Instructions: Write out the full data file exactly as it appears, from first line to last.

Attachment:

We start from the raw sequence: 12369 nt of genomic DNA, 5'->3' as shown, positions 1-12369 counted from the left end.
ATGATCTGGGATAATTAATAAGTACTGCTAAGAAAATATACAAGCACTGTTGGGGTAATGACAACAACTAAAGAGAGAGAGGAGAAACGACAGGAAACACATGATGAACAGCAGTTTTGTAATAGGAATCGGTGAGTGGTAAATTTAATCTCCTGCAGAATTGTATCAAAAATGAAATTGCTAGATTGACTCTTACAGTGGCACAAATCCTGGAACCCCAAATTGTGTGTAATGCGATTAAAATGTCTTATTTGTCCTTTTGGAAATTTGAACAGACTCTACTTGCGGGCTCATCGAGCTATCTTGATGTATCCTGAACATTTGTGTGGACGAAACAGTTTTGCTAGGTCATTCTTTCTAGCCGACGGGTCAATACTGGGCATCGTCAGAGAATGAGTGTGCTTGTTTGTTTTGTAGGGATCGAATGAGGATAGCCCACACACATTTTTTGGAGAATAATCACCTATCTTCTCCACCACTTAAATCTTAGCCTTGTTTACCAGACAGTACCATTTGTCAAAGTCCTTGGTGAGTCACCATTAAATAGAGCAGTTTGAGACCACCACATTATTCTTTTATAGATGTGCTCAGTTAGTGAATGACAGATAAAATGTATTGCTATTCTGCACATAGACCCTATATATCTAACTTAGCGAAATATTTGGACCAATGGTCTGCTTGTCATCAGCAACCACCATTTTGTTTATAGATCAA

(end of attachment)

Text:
We start from the raw sequence: 12369 nt of genomic DNA, 5'->3' as shown, positions 1-12369 counted from the left end.
ATGATCTGGGATAATTAATAAGTACTGCTAAGAAAATATACAAGCACTGTTGGGGTAATGACAACAACTAAAGAGAGAGAGGAGAAACGACAGGAAACACATGATGAACAGCAGTTTTGTAATAGGAATCGGTGAGTGGTAAATTTAATCTCCTGCAGAATTGTATCAAAAATGAAATTGCTAGATTGACTCTTACAGTGGCACAAATCCTGGAACCCCAAATTGTGTGTAATGCGATTAAAATGTCTTATTTGTCCTTTTGGAAATTTGAACAGACTCTACTTGCGGGCTCATCGAGCTATCTTGATGTATCCTGAACATTTGTGTGGACGAAACAGTTTTGCTAGGTCATTCTTTCTAGCCGACGGGTCAATACTGGGCATCGTCAGAGAATGAGTGTGCTTGTTTGTTTTGTAGGGATCGAATGAGGATAGCCCACACACATTTTTTGGAGAATAATCACCTATCTTCTCCACCACTTAAATCTTAGCCTTGTTTACCAGACAGTACCATTTGTCAAAGTCCTTGGTGAGTCACCATTAAATAGAGCAGTTTGAGACCACCACATTATTCTTTTATAGATGTGCTCAGTTAGTGAATGACAGATAAAATGTATTGCTATTCTGCACATAGACCCTATATATCTAACTTAGCGAAATATTTGGACCAATGGTCTGCTTGTCATCAGCAACCACCATTTTGTTTATAGATCAA